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State Supreme Court Tosses Democrats' Race-Based Election Map, Replaces It with Republican Alternative

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The Wisconsin Supreme Court delivered a serious blow to Democrats after rejecting the left’s redistricting map and adopting one drawn up by Republicans for the state’s upcoming elections.

The state’s highest court made its decision last week after the U.S. Supreme Court in March threw out the voting map for state elective offices drawn up by Wisconsin Democrat Governor Tony Evers.

With its 4-3 decision Friday, the state court issued its ruling so late that state Democrats will likely not have have time to try and fight the implementation of the Republican-crafted districting plan for the 2022 midterms, according to the Milwaukee Journal-Sentinel.

Gov. Evers called the court’s ruling an “outrageous” and “unconscionable miscarriage of justice,” and went on to hyperbolically claim that “our democracy is under near-constant attack.” The court’s decision is actually a defense of democracy under the law.

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Friday’s decision affects only state legislative offices, the Journal-Sentinel reported. The U.S. Supreme Court upheld Evers’ plan for congressional districts in March.

While it seems a lock that the GOP voting plan will be used for the 2022 elections, the state Democrats are still mulling continued court challenges against the redistricting map for 2024, according to the Journal-Sentinel.

Despite apparently being stuck with the maps for 2022, the Democrats still claim that the GOP-created map violates the federal Voting Rights Act.

Do you think Republicans have the spine to fight redistricting battles?

The argument started after Evers released his plan. State Republicans had objected to the governor’s map because it increased Milwaukee’s black-majority districts from six to seven, even though the city’s black population did not grow to justify adding a district, the Journal-Sentinel reported.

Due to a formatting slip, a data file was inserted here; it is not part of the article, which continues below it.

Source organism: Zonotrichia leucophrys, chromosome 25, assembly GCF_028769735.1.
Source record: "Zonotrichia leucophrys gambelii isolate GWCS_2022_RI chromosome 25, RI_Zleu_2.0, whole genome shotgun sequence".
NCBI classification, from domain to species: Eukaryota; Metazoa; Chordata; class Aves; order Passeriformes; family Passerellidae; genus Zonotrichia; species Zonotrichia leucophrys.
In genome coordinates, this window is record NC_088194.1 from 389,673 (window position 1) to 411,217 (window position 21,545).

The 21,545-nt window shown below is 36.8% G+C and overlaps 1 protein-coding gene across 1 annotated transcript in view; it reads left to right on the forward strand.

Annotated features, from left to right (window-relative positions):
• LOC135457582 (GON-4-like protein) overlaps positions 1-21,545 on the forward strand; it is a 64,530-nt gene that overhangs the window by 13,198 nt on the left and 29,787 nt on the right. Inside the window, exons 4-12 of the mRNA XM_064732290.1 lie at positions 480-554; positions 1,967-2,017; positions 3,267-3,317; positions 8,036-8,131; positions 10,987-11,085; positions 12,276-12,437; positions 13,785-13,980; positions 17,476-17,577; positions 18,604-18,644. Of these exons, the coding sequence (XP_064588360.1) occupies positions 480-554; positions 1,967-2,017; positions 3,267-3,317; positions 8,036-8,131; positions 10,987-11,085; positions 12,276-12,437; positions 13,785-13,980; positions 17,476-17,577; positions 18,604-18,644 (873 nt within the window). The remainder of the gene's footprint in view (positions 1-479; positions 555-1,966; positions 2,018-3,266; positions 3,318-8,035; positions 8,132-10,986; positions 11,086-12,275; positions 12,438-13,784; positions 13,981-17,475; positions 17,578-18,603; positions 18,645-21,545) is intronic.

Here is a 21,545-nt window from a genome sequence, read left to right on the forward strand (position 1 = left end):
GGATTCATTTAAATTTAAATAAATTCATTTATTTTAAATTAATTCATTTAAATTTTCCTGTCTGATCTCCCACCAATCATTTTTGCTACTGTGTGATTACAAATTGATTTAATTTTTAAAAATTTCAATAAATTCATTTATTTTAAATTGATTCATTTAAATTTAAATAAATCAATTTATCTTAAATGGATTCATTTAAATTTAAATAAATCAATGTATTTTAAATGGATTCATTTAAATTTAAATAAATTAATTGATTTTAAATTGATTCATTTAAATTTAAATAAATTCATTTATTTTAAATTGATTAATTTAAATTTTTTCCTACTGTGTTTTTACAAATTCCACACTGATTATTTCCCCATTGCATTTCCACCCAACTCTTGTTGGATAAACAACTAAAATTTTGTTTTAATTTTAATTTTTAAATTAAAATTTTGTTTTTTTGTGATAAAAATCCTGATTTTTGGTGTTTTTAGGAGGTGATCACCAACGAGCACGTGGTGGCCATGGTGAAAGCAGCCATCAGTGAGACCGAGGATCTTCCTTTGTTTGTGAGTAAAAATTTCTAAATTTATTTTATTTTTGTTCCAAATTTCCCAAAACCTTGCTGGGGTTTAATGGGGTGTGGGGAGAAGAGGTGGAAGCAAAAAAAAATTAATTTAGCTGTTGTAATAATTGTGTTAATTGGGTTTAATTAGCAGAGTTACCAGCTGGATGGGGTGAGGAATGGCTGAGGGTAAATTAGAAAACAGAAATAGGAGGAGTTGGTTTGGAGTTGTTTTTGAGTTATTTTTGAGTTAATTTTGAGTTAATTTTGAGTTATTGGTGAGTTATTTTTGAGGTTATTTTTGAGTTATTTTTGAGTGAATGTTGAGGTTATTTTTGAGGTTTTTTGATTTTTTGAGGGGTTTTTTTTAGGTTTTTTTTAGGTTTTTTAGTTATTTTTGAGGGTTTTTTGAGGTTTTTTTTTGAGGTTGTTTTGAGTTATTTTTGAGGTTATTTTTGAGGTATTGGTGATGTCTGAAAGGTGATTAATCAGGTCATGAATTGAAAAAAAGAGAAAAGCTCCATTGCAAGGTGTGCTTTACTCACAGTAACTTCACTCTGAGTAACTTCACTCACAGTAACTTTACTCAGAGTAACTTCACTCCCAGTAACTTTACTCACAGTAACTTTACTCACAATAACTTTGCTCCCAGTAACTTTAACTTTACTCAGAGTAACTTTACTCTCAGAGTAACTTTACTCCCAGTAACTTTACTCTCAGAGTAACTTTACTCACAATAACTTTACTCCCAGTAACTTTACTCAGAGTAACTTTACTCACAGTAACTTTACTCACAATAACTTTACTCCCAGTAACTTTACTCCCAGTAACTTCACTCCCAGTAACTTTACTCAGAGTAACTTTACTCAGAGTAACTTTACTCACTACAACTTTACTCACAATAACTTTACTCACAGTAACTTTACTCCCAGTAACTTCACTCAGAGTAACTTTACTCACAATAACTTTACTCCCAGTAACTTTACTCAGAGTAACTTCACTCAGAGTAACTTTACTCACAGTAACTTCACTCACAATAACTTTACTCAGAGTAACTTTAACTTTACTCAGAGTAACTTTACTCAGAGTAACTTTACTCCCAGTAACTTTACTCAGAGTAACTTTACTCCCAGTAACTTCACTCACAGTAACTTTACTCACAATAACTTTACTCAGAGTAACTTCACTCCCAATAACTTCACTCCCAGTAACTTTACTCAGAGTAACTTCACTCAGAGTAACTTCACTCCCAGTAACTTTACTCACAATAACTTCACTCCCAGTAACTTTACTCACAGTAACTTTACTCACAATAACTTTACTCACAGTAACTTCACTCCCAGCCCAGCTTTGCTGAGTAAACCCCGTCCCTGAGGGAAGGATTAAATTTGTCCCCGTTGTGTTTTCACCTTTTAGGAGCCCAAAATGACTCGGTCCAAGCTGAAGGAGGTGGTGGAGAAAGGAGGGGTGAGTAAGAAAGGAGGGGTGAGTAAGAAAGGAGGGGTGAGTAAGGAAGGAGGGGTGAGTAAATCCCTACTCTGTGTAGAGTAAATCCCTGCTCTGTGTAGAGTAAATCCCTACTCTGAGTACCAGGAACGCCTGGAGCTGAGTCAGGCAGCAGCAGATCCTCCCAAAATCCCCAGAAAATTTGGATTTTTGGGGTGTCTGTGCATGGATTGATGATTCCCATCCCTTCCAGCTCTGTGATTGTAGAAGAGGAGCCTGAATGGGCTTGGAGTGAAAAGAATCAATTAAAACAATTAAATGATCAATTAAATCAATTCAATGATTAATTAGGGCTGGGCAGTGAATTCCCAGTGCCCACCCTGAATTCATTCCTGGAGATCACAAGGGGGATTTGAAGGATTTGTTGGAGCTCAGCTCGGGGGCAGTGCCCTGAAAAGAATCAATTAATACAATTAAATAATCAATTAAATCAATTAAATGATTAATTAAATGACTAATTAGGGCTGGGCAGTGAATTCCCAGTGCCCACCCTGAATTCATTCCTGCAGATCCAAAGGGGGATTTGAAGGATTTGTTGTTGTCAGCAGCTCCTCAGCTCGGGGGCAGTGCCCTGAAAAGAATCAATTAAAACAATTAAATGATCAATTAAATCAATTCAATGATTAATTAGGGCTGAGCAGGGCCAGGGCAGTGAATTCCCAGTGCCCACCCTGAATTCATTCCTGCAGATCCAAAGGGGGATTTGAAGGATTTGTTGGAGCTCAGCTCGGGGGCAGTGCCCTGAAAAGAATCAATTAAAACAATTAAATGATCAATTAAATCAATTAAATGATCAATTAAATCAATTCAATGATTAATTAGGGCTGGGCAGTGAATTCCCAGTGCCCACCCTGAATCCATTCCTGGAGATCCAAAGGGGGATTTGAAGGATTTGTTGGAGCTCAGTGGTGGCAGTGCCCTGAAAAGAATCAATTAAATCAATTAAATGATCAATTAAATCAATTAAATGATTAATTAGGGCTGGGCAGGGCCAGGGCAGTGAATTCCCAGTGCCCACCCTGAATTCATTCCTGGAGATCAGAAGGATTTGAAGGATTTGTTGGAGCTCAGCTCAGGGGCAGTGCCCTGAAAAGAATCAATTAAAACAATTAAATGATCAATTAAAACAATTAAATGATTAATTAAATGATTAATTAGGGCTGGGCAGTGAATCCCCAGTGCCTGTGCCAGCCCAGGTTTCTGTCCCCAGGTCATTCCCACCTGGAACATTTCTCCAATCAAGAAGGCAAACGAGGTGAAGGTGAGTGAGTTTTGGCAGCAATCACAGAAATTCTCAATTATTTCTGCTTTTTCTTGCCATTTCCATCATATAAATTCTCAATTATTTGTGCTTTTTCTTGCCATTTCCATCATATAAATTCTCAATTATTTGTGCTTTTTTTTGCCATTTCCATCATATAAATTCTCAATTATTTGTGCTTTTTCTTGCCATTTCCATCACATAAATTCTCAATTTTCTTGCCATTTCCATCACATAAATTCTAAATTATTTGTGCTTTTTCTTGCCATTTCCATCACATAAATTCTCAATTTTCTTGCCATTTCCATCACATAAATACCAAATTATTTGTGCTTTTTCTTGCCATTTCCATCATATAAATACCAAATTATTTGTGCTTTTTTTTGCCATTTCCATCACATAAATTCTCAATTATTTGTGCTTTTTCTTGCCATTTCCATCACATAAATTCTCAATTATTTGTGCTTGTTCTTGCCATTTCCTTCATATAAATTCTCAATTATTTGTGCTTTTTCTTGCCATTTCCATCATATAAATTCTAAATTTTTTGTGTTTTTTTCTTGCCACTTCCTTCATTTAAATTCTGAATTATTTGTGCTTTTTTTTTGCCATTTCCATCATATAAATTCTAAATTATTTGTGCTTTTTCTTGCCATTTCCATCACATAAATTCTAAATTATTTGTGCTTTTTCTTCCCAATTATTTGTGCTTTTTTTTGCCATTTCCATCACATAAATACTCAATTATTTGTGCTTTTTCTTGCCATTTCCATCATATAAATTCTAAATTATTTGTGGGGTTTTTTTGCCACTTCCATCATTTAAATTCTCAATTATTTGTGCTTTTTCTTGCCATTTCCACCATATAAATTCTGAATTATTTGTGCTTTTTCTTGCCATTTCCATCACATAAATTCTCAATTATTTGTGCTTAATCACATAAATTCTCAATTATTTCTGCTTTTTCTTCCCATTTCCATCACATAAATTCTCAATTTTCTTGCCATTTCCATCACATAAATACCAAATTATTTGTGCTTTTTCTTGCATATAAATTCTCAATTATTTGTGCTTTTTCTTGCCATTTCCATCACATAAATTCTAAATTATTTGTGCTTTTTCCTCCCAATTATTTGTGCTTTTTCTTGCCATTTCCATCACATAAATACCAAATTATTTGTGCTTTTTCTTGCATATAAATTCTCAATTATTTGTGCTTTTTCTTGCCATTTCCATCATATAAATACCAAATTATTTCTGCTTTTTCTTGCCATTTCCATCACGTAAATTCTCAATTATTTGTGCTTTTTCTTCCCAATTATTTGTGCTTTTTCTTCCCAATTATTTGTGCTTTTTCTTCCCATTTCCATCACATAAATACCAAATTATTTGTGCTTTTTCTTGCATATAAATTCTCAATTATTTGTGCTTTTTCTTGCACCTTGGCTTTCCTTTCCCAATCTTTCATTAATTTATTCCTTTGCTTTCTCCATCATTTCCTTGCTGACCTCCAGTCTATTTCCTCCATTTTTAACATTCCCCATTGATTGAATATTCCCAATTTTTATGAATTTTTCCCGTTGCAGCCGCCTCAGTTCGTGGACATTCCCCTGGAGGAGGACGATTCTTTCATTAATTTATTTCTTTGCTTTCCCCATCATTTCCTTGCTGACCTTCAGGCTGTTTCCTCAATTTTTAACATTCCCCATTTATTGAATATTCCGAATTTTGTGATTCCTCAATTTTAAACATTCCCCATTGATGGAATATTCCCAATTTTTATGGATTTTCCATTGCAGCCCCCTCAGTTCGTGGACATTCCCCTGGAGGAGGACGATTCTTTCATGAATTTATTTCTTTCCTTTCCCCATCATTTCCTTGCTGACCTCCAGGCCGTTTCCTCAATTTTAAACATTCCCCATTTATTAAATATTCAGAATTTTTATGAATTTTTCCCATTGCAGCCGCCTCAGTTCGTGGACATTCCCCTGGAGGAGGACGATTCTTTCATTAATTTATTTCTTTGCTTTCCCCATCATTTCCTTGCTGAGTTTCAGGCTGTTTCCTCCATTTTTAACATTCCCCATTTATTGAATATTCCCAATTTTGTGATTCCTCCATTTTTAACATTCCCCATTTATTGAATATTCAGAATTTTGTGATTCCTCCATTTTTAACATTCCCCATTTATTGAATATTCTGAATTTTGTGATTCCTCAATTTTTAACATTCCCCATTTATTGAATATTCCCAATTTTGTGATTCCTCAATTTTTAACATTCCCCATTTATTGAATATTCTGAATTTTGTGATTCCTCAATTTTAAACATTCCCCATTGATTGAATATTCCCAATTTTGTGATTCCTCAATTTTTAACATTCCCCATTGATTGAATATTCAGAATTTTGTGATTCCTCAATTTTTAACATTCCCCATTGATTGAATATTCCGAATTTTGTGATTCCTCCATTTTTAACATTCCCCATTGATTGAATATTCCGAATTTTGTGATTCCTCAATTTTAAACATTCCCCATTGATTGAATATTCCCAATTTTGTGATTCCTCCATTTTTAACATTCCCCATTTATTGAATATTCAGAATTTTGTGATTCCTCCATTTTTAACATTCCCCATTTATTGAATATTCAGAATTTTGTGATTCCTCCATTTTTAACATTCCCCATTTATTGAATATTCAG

Meanwhile, the new map approved by the courts goes in the opposite direction by reducing the black-majority districts in Milwaukee from six to five.

In the end, the state’s high court said that Evers failed to prove his case.

“The Governor did not present evidence of a (Voting Rights Act) violation, despite drawing maps on the basis of race. He produced no evidence of electoral history and no district-specific evidence demonstrating that the black communities he moved among districts would be denied the opportunity to effectively participate in democracy absent his proposed district lines,” Chief Justice Annette Ziegler wrote in the court’s decision, the Journal-Sentinel added.

Wisconsin Supreme Court Justice Jill Karofsky, writing for its minority, claimed that arbitrarily increasing the black districts in Milwaukee was justifiable based on the city’s purported “history of forced segregation” that reduced the political influence of blacks in Wisconsin. Neither the court’s majority, nor the U.S. Supreme Court agreed with that assertion.

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Indeed, Milwaukee was a focal point for suspected manipulation in the 2020 election. Milwaukee and the surrounding areas, including Racine and Kenosha, were the recipients of more than $8 million in grants issued by leftist Facebook chief Mark Zuckerburg for the 2020 election cycle. The grants were described as “an election bribery scheme under Wisconsin law,” according to a report by special counsel Michael Gableman.

“And by targeting important jurisdictions with large Democrat vote potential with greater financial resources, opportunities were given to some voters that weren’t made available to all Wisconsin voters,” Gableman exclaimed.